First-timer following mom’s lead

First-timer following mom’s lead

As she watched her mother cross the finish line in South Portland at the Maine Cancer Foundation’s Tri for a Cure triathlon last July, Katherine Smith suddenly knew what she had to do. She had to join her mom, whose smile was the biggest she had ever seen, and all the other women swimming, biking and running in the fight against cancer.

“I have never done anything like this,” said Smith of her upcoming participation in Tri for a Cure. “I was inspired to do it by my mom. Her name is Judith Heggeman and she is one determined lady.”

Smith will join her mom in honoring the woman she never had a chance to meet – her maternal grandmother. “Nana Irene” battled cancer for many years and died before Smith was born. Despite not knowing her grandmother, Smith said, Nana Irene has had a profound impact on her life.

“My Nana was a very strong, brave woman. For 19 years she tried every new medicine that became available and even though she had struggles she still made all my mom’s clothes, taught my mom how to sew, knit and cook, helped anyone she could that needed help or a place to stay,” said Smith. “I have learned to live, love, help others and be patient from my mom and I believe that came from my Nana.”

Smith, who is 39 and a native of New Hampshire, moved to Maine when she was 14. She now lives in Cumberland Foreside with her husband and two daughters. Smith said family is important to her and having a chance to honor her mother and grandmother and help support finding a cure is an “honor.”

“With all the breakthroughs we’ve had and cancer survival rates continuing to go up, I am hopeful we will find a cure,” said Smith.

She will join her 62-year-old mother in participating in the seventh annual Tri for a Cure on July 20, which includes a third of a mile swim, 15 miles of biking and finishes with a 3-mile run. Smith is a bit nervous about the ocean swim, but said she will keep her focus on the people dealing with cancer.

“I worry that I’ll get into panic mode as I start the swim but I will get through,” said Smith. “I will keep all those fighting this disease in my mind as I go through it. I can do it.”

Smith said the triathlon will be challenging but that she is training hard to prepare herself for the rigorous event. She is working out as often as she can and has joined sheJAMS, a Portland-based club that offers women a wide array of training opportunities, including a specific regime for those participating in Tri for a Cure.

“I was never an athlete, but about a year ago I started eating clean and working out at home. I have become very passionate about training and just ran my first 5K on June 12,” she said.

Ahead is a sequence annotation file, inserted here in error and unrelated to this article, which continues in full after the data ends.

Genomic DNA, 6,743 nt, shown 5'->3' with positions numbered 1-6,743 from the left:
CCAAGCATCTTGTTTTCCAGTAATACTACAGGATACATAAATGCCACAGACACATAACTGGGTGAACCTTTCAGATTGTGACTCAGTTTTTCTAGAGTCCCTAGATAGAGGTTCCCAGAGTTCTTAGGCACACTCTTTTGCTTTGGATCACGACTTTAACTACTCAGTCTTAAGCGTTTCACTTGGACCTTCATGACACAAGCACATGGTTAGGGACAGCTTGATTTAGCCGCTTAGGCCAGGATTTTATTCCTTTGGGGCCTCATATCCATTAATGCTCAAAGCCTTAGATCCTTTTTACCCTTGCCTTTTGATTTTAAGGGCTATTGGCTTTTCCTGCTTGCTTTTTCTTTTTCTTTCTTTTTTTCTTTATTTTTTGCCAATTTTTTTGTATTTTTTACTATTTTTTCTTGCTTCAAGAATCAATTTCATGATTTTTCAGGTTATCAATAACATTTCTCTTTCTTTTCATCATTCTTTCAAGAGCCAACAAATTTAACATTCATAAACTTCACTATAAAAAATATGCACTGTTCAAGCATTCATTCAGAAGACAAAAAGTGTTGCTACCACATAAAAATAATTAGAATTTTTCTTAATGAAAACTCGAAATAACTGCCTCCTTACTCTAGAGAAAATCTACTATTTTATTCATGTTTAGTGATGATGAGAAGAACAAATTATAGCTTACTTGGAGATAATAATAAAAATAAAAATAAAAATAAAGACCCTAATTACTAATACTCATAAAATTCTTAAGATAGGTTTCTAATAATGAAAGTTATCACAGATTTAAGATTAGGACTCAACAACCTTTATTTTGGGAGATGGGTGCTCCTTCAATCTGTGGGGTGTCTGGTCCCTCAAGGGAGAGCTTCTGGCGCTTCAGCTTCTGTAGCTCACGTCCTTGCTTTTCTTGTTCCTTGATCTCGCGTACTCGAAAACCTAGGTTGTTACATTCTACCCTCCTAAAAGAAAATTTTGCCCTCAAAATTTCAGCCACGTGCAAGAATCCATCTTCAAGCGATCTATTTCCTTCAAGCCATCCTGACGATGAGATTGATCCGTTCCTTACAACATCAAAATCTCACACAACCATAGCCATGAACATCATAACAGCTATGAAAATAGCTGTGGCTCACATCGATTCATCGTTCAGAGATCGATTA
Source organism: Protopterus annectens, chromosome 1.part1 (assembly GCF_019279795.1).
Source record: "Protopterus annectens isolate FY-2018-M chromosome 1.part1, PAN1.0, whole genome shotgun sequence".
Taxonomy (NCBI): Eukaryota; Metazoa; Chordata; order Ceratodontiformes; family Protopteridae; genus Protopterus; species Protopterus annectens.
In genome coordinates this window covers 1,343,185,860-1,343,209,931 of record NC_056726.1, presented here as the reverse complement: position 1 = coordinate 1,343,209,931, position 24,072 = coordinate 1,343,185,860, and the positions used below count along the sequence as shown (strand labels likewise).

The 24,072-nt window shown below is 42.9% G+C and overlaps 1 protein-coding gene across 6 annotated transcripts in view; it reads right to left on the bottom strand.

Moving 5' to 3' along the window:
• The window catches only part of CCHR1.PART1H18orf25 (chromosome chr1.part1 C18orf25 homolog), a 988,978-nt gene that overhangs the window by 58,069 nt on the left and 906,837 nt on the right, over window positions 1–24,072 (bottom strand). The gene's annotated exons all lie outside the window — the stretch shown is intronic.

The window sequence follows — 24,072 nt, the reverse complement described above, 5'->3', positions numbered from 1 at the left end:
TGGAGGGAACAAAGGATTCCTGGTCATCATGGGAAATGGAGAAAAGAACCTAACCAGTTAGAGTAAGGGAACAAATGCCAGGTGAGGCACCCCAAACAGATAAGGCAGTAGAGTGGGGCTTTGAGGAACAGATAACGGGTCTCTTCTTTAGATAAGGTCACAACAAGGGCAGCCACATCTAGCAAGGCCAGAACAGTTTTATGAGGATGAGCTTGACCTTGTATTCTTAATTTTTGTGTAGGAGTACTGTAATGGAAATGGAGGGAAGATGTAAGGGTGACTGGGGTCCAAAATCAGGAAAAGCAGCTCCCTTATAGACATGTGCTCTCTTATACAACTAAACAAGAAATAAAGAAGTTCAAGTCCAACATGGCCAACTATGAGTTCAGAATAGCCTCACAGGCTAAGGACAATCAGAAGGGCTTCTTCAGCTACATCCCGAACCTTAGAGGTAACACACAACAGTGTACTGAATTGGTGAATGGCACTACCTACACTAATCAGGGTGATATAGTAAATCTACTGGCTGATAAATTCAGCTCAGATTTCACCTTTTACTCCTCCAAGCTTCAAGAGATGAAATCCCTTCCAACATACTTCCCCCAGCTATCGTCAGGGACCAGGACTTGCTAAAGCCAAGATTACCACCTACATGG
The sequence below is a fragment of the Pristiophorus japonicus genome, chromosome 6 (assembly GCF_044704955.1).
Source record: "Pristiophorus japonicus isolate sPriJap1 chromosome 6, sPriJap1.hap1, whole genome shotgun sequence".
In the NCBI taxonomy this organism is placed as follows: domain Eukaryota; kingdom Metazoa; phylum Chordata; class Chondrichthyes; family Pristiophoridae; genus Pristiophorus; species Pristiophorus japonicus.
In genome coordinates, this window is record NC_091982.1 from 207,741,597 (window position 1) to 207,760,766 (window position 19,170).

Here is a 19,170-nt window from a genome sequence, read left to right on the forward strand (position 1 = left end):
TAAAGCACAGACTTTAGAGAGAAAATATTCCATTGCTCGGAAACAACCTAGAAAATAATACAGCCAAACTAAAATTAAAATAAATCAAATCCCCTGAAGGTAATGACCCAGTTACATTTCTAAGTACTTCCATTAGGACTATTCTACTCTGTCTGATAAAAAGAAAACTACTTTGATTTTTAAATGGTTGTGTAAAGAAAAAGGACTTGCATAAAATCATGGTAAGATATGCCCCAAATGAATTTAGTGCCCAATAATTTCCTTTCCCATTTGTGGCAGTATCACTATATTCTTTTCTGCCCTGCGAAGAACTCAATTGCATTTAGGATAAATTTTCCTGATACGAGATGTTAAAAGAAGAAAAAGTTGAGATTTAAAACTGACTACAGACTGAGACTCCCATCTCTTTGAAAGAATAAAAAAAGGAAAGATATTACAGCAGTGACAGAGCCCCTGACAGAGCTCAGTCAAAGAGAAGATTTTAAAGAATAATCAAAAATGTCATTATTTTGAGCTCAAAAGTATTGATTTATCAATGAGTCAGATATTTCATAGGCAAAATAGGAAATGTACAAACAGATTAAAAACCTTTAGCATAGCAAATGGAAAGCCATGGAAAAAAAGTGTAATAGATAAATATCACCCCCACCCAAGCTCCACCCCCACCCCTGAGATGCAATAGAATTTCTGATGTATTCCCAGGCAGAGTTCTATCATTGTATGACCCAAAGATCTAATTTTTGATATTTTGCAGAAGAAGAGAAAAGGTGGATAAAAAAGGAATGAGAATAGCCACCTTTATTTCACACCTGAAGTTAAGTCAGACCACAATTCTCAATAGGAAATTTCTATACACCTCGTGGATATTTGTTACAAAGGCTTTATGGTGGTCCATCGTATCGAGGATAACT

The race Smith ran on June 12 was the Twilight 5K, a Tri for a Cure run clinic that helps participants increase their run efficiency. The goal is to reduce risk of injury and make running more enjoyable for Tri for Cure participants, many of whom are first-time triathletes. The Twilight 5K was a personal best for Smith, who came in at 29:52, for which she gives credit to her sheJAMS running coach.

“Getting the right training is helpful,” said Smith. “Working with sheJAMS helps because the group is so supportive and really keeps you motivated. I have met some amazing ladies who hold each other accountable and congratulate us on any small triumph. I enjoy going to each training class knowing that I am surrounded with feel-good energy.”

Smith will be competing in the solo category, along with her mother, who is racing for the second time. She said she is most looking forward to finishing the race, coming across the line with a sense of accomplishment, and with a smile to match her mother’s. She knows the triathlon will be physically demanding, but she is determined to give it her best.

“So many families are touched by cancer,” said Smith. “I will not give up.”

Katherine Smith ran in the Twilight 5K on June 12 in preparation for the upcoming Tri for a Cure triathlon. Smith posted a time of 29:52 for the race, a personal best. Katherine Smith, right, and her mother, Judith Heggeman, will both be competing in the Tri for a Cure triathlon. Heggeman has participated in the race before, but this is the first time for her daughter.  

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